Tags Matching: The Incredible Hulk

POSTERS ARE STILL COOL

Posters get clowned on this site, by me especially. They are clear evidence that you’re under 24 and make less than $23k per year. OR AT LEAST THAT’S WHAT I USED TO THINK. Now I recognize that posters are cool, have always been cool, and will always be cool. Yeah, it might be hard to convince your wife, girlfriend, boyfriend, husband, concubine, maid, person you pick up at a bar, etc that a Hulk poster hanging in your living room is the behavior of an adult professional with upward mobility. But what if that poster is a Lee Weeks Hulk illustration that perfectly captures the childlike nature and constant frustration of the character? What then? Who can deny it?

And what if it’s classic? People collect vintage Coca-Cola signs and proudly put them in their homes; why not Fantastic Four posters?

Or what if it has a great message attached? What sort of anti-education troglodyte would poo-poo this pro-literacy poster featuring C3PO? A monster, that’s who.

POSTERS ARE STILL COOL. SAY IT TO YOURSELF UNTIL YOU BELIVE IT. EVEN IF YOU HAVE TO HANG THEM IN YOUR GARAGE-TURNED-REC-ROOM, THEY SHOULD HAVE A PLACE IN YOUR HOME.

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Post-Halloween Bargain Hulk

The holiday has passed and all that remains is smashed eggs on the sidewalk, toilet paper in the trees, and deep discounts on costumes on Ebay. Ever wanted to be the Hulk? Ever want to be the Hulk after someone else already wore his ripped purple pants? Here’s your chance. Gamma radiation, priced to move.

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Quasimodos.

For some random reason, I decided to search for this Incredible Hulk one shot today. I have no idea why; I owned it as a kid, and I distinctly remember that it wasn’t anywhere close to a classic read…

…and when I found it, I also found this awesome piece of original Gahan Wilson cartooning:

Given the price, I have a hunch no one’s going to buy it any time soon tho, heheheh… funny thing is tho, I had totally forgotten that Marvel actually had a super villain named Quasimodo (short for Quasi-Motivational Destruct Organism, duh): a sentient computer that was given a cyborg body by the Silver Surfer, and got pissed off that the body was ugly and turned evil.

Even funnier than this characters mere existence is that they brought him back some 20 years later to “compile” the Dark Reign Files for Norman Osborn.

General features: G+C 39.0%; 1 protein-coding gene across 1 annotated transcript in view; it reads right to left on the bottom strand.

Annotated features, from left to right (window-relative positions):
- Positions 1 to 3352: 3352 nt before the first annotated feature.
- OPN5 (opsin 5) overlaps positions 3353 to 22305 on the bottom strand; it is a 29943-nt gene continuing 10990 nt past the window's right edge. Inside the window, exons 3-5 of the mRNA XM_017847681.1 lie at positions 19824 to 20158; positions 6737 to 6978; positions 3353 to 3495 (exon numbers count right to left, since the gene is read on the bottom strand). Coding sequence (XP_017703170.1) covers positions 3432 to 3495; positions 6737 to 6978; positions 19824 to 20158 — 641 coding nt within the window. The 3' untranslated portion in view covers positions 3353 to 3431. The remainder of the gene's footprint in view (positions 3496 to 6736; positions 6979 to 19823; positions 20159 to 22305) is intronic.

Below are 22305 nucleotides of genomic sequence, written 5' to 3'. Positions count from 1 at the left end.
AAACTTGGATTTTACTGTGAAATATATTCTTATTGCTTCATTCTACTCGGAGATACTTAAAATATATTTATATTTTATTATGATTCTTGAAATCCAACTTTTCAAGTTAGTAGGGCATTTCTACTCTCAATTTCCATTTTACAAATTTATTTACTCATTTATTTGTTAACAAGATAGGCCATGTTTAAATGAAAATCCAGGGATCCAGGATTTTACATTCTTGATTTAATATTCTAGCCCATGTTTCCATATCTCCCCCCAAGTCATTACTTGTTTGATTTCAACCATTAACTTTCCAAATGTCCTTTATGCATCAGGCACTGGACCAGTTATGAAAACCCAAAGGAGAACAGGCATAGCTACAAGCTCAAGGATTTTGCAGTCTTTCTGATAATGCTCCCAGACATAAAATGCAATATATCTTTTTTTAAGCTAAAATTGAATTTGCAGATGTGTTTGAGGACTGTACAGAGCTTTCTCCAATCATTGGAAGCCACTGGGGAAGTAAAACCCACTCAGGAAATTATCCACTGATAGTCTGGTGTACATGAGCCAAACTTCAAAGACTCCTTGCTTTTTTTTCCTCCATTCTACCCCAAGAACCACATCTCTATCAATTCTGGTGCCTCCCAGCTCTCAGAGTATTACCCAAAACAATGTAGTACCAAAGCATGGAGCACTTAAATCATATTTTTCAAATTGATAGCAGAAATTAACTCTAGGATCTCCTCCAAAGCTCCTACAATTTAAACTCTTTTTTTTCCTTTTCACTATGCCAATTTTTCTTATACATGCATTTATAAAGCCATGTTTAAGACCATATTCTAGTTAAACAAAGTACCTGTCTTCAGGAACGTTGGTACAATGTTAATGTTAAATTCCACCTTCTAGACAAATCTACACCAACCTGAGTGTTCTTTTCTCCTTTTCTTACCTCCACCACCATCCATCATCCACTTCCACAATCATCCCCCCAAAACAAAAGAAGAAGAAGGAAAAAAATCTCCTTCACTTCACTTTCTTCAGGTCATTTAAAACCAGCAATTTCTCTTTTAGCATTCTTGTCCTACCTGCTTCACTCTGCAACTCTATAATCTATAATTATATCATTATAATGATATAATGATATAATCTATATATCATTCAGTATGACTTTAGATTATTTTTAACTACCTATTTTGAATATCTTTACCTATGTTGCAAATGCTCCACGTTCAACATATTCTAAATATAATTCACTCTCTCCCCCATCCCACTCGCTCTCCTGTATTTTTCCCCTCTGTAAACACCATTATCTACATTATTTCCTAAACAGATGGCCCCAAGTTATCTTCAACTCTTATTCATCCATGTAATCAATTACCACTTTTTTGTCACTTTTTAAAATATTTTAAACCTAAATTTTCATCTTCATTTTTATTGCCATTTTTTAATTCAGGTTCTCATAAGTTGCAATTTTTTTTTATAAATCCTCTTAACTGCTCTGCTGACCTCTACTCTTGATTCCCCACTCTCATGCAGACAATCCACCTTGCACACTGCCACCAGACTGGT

Actually, I take it back. That’s a pretty good modern day use for an evil, sentient computer system from the 60s with a silly Victor Hugo inspired name and character design.

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Get Me That Time Machine, STAT!

Oh, the Hulk is fighting Absorbing Man on a rocket somewhere between 400ft and outer-space? Man, this comic hits the spot. It’s everything that made 70s comics great. Right down to the brandbox with what appears to be a swing-dancing Hulk in the left hand corner. Weird perspective, imperfect feet, Hulk looking like a green Marlon Brando; it’s all perfect. Buy this just to celebrate a time gone forever. And expect an Absorbing Man super post soon. I love this dude. What’s up with his egghead here?

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A Rampaging Hulk Derailed My Train of Thought

The human brain searches desperately for connections and hopes for patterns to emerge wherever possible. If allowed, your thoughts will glob onto the thoughts floating next to it until you have a big booger of ideas rolling around your brain. This happened for me today when I picked up a “The Longest Night” X-Factor trade at my local comic store.

Peter David’s original run on X-Factor is among my favorites in comic history so it’s reprehensible that I haven’t given his second go at these characters a chance until now. But I haven’t. As I sit here thinking about Peter David’s career, my mind ran to his time working on The Hulk which I considered often clever but a little scattered (I’m not angry- anyone gets scattered writing the same character for a decade). Then I started thinking about the artists he worked with during his Hulk years. Among them, George Pérez.

Pérez is not my favorite Hulk artist, but he’s a brilliant creator who I have a deep respect for. This commission up for auction sums up my feelings on Pérez well. It’s not the sexiest piece I’ve ever seen, but like all of Pérez’s work, it’s solid.

Here’s an oddball auction I’m using to celebrate the career of another Peter David Hulk collaborator, Dale Keown. Keown in some ways was emblematic of the climate of comics during his most visible years. He did a great job on a big two title, created a strong name for himself he believed could be flipped to success in the creator-owned world and then quickly realized writers are important. His book Pitt never had the buzz of the other Image books at the time, mostly because it was an idea people felt they’d seen before. Familiar ideas are nothing new to comics, but familiar ideas from an artist without a strong writing background to add spice often fall flat. I’m not here to insult the man and say Pitt was a total suck-fest, but let’s all agree it never blossomed. Anyway, this poorly printed tanktop would be awesome to play pickup basketball in.